Seliciclib, a first generation aminopurine inhibitor of CDK2, CDK7 and CDK9, has shown anti-proliferative activity in tumor cell lines and xenografts . Patients treated with seliciclib have derived modest clinical benefit, as anti-cancer activity may have been compromised by low potency against the primary targets . Moreover, analysis of pharmacodynamic markers and the pharmacokinetic profile of seliciclib in patients indicate that the rapid metabolism (short half-life) of seliciclib delivered orally may have resulted in transient rather than sustained modulation of the target, limiting commitment to cell death .
We sought to design a compound series based around the seliciclib scaffold, which is inherently CDK-selective, with the goal of improving metabolic stability and enhancing potency . We previously reported a lead compound from this series, CCT068127, with reduced metabolism, enhanced selectivity towards CDK2 and CDK9 and superior therapeutic activity against human cancer cells . Here we describe the synthesis and characterization of fadraciclib, the clinical candidate from this series. Fadraciclib is currently being evaluated in first-in-human studies in patients with advanced solid tumors (NCT02552953) and in combination with the BCL2 inhibitor, venetoclax, in patients with relapsed or refractory CLL (NCT03739554) and relapsed refractory AML or MDS (NCT04017546).
Materials and methods
Synthesis of fadraciclib, 2-pentanol, 3-[[6-[[(4,6-dimethyl-3-pyridinyl)methyl]amino]-9-(1-methylethyl)-9Hpurin-2-yl]amino]-, (2R,3S)
To a stirred solution of (4,6-dimethyl-pyridin-3-ylmethyl)-(2-fluoro-9-isopropyl-9H-purin-6-yl)-amine (300 mg 0.84mmol) in n-BuOH / DMSO (5 ml, 4:1) at room temperature under an argon atmosphere, DIEA (1.7 ml, 10 eq, 8.4 mmol) was added followed by (2R,3S)-3-amino-pentan-2-ol (0.5g, 4.8 mmol). The flask was fitted with a condenser and the reaction mixture was placed in a preheated oil bath at 140°C and stirred at this temperature for 72 h. The reaction mixture was allowed to cool to room temperature and the solvent was evaporated in vacuo. The residue was partitioned between ethyl acetate (50 ml) and water (50 ml), the aqueous phase was extracted with more EtOAc (2 x 25 ml) and combined organic phase was washed with brine (50 ml), dried (MgSO4) and evaporated in vacuo. The residue was purified by flash gradient column chromatography on silica gel eluted with CHCl3: MeOH (100: 0 →95: 5), to afford 55 mg of pure title compound. For further details on the synthesis of the series, refer to Wilson et al. .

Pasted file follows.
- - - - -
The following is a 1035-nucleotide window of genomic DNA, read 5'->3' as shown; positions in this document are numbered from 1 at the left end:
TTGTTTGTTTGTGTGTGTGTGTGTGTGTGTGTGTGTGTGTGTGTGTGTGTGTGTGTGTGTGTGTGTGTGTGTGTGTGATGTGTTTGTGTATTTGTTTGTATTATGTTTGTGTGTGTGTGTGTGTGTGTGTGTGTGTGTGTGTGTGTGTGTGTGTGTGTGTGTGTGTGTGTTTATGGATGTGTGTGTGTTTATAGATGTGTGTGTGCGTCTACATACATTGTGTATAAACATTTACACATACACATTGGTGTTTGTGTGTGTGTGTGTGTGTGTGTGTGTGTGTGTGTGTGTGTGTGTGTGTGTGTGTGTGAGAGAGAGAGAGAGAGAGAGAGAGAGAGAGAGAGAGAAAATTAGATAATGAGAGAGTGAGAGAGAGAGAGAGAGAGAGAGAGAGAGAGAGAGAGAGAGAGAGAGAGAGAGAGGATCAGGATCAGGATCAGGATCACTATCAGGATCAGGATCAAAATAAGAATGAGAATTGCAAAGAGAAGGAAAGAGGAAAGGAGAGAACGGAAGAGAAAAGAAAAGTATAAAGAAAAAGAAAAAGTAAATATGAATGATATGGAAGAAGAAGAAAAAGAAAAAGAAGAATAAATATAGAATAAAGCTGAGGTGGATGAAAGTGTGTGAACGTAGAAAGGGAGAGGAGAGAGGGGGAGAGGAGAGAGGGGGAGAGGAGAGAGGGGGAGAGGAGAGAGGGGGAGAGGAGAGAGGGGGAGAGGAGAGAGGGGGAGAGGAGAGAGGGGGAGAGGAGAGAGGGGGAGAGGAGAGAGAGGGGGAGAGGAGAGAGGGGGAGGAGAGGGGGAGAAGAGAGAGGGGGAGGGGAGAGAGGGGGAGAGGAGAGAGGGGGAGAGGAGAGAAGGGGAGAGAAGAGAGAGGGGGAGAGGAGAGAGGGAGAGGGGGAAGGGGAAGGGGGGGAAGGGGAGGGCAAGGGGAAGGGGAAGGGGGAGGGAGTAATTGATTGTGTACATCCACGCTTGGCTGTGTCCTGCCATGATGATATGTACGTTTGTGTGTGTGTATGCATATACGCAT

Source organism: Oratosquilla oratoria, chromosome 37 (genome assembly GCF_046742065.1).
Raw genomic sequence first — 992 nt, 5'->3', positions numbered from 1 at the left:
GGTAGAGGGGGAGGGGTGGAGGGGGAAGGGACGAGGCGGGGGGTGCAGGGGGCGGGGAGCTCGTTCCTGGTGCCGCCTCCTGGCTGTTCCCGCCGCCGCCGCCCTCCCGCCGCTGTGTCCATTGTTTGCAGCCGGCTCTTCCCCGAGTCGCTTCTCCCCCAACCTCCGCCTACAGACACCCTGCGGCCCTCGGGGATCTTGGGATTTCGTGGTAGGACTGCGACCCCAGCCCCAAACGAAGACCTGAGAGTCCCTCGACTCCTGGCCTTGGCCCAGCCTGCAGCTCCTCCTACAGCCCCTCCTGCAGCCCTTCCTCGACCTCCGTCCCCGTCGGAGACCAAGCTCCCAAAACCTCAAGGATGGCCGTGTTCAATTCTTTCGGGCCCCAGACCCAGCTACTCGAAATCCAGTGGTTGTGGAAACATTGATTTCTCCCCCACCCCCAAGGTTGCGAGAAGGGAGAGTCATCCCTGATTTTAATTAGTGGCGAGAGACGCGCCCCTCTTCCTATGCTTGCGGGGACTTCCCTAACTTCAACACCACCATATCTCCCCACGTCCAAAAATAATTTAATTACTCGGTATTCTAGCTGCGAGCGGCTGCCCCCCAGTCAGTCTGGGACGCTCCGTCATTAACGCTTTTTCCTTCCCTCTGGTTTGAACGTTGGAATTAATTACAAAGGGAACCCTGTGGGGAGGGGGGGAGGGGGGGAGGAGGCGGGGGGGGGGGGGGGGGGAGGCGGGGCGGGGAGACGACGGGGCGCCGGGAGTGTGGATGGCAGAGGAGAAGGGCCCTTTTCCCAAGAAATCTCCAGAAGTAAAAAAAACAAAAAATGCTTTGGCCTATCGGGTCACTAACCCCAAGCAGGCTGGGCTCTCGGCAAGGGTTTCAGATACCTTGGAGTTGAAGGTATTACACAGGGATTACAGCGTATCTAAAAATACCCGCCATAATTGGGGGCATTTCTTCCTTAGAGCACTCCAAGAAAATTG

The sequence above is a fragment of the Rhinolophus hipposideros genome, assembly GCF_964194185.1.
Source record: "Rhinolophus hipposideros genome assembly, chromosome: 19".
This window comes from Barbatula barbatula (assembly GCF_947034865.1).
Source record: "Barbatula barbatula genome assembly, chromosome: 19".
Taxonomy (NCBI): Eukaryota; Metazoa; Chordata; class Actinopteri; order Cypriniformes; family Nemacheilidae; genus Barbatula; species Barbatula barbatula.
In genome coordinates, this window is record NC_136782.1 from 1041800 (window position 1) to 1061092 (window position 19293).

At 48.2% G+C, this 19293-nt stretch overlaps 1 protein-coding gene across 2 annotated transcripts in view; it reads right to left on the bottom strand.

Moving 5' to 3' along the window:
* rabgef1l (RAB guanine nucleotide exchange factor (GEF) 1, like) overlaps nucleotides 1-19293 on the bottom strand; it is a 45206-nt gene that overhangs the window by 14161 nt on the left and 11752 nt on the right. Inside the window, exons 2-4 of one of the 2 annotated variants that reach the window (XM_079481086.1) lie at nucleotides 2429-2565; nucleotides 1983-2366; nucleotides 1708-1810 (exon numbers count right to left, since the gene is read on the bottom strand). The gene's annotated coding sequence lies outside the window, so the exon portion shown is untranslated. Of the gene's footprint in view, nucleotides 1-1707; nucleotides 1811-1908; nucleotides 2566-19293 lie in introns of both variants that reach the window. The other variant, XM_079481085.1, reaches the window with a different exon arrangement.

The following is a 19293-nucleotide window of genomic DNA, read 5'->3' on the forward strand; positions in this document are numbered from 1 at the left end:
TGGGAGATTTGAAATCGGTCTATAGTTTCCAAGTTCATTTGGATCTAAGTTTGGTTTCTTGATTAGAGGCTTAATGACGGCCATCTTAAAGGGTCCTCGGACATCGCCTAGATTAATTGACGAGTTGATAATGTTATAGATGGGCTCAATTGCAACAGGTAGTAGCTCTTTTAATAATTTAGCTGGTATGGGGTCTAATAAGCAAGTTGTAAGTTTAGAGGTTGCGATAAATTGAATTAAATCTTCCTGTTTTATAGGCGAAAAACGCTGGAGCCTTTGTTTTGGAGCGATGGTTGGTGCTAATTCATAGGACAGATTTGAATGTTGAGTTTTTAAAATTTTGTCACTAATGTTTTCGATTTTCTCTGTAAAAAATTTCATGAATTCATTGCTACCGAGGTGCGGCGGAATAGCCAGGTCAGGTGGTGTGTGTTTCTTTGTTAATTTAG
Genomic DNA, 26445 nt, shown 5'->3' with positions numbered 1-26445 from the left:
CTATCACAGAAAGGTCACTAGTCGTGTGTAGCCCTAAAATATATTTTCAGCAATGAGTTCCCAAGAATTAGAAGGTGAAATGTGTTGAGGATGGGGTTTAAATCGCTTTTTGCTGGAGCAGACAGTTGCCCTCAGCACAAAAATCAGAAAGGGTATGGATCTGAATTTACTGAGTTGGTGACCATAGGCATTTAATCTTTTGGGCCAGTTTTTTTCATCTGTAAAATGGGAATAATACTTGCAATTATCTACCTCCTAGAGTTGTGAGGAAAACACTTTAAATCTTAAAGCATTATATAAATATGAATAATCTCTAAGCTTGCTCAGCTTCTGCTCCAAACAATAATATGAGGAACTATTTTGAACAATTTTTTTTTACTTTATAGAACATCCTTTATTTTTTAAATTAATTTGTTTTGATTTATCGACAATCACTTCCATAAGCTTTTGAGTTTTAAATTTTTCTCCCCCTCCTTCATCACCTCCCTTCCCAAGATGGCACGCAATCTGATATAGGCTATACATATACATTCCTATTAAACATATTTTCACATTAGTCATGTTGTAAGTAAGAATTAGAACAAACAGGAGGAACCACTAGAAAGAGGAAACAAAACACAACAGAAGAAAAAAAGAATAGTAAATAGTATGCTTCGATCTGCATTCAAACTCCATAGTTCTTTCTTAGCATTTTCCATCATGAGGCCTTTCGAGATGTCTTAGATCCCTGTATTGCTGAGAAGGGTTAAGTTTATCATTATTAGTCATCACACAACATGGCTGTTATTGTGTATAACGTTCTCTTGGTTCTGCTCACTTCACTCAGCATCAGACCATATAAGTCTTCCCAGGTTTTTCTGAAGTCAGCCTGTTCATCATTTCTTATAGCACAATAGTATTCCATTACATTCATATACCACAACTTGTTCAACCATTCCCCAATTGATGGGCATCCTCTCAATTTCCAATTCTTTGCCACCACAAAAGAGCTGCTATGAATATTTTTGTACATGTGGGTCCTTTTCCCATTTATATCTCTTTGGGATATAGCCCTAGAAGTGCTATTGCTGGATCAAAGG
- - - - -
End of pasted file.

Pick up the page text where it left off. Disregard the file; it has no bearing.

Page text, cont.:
NMR spectrum data: δH (250 MHz, CDCl3) 095 (3, H, t J 7.5, CHCH2CH3), 1.06 (3 H, d, J 7.5, CHCH3OH) 1.48 [6 H, d, J 7.5 CH(CH3)2], 2.24 (3 H, s, CH3), 2.4 (3 H, s, CH3), 3.92–3.82 (2 H, m, NHCH2), 4.67–4.45 (3 H, m, CHEtCHMeOH), 6.16 (1 H, s, br, NH), 6.87 (1 H, s ArH), 7.37 (1 H, ArH), 8.31 (1 H, s, ArH); δC (250 MHz, CDCl3) 160.11 (C), 157.68 (C), 154.57 (C), 149.42 (CH), 146.38 (C), 134.54 (CH), 129.24 (C), 124.84 (CH), 71.52 (CH), 59.65 (CH), 40.33 (CH2), 24.94 (CH2), 23.89 (CH3), 23.52 (2 x CH3), 1737 (CH3), 12.57 (CH3); m/z 398 (M + H)
Determination of kinase inhibitory potency and selectivity in vitro using recombinant enzymes
Profiling of 1 μM fadraciclib against a 256-kinase selectivity panel was performed at Carna Biosciences. Enzymes that inhibited >50% at the tested concentration were selected for IC50 determination. IC50 values were determined from a 10-point concentration curve using ATP concentrations approximating Km values. The value obtained for the reaction control (complete reaction mixture) was set as 0% inhibition and for the background (no enzyme) as 100% inhibition. The percentage inhibition of each test solution was calculated, which allowed the IC50 value to be determined from concentration versus percentage inhibition curves by fitting to a four parameter logistic curve.